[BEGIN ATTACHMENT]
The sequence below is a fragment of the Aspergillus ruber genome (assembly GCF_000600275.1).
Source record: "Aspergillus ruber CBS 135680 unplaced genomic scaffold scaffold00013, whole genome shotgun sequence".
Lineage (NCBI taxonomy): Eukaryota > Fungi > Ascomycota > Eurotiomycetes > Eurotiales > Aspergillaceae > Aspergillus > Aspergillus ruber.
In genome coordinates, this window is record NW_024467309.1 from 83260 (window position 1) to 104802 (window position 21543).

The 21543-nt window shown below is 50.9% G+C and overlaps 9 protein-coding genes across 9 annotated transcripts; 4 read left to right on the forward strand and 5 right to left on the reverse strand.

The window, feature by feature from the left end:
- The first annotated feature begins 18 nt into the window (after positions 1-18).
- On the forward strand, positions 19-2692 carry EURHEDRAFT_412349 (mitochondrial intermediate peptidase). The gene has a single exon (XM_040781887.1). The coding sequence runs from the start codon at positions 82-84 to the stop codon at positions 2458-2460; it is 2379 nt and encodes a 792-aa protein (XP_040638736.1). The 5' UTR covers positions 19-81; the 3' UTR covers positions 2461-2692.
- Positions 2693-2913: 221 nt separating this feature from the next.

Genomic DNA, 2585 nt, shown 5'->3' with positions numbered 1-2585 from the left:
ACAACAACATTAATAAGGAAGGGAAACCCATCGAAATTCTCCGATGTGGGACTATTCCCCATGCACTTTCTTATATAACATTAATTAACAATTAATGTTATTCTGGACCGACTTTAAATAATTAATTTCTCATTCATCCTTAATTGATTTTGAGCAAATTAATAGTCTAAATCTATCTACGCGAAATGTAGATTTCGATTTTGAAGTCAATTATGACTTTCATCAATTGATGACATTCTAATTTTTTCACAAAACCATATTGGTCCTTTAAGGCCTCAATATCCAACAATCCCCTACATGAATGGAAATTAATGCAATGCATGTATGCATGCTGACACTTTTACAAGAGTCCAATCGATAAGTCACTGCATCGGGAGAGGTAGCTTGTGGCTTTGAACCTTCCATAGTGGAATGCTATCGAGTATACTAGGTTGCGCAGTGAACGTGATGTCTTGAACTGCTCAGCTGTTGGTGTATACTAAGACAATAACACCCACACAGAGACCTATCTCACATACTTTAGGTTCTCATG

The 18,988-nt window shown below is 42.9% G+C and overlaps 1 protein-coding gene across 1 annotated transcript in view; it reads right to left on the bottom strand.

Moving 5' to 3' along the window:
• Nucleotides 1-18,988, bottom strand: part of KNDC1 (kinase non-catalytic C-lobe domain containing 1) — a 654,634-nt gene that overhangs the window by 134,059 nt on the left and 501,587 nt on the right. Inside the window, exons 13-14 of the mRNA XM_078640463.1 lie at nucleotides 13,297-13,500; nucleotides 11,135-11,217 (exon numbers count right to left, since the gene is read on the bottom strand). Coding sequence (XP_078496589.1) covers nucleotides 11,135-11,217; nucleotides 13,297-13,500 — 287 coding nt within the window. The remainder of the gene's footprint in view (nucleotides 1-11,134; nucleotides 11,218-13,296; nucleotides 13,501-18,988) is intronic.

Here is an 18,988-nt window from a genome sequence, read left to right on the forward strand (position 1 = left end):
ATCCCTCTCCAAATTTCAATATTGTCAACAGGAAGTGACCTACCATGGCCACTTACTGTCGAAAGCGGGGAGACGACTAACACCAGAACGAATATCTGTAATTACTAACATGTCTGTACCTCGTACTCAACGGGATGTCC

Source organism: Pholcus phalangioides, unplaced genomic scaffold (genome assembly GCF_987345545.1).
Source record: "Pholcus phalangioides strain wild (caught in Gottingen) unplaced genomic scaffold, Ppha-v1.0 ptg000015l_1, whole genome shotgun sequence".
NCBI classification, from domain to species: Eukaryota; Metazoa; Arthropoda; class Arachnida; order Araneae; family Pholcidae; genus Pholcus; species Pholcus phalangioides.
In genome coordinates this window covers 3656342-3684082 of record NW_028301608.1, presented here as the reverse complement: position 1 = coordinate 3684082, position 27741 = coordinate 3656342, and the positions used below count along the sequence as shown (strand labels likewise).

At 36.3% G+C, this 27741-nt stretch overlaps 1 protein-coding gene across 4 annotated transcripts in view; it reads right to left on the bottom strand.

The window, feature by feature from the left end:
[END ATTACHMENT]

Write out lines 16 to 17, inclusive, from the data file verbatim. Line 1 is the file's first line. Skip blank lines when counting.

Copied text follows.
ATCCCTCTCCAAATTTCAATATTGTCAACAGGAAGTGACCTACCATGGCCACTTACTGTCGAAAGCGGGGAGACGACTAACACCAGAACGAATATCTGTAATTACTAACATGTCTGTACCTCGTACTCAACGGGATGTCC

Source organism: Pholcus phalangioides, unplaced genomic scaffold (genome assembly GCF_987345545.1).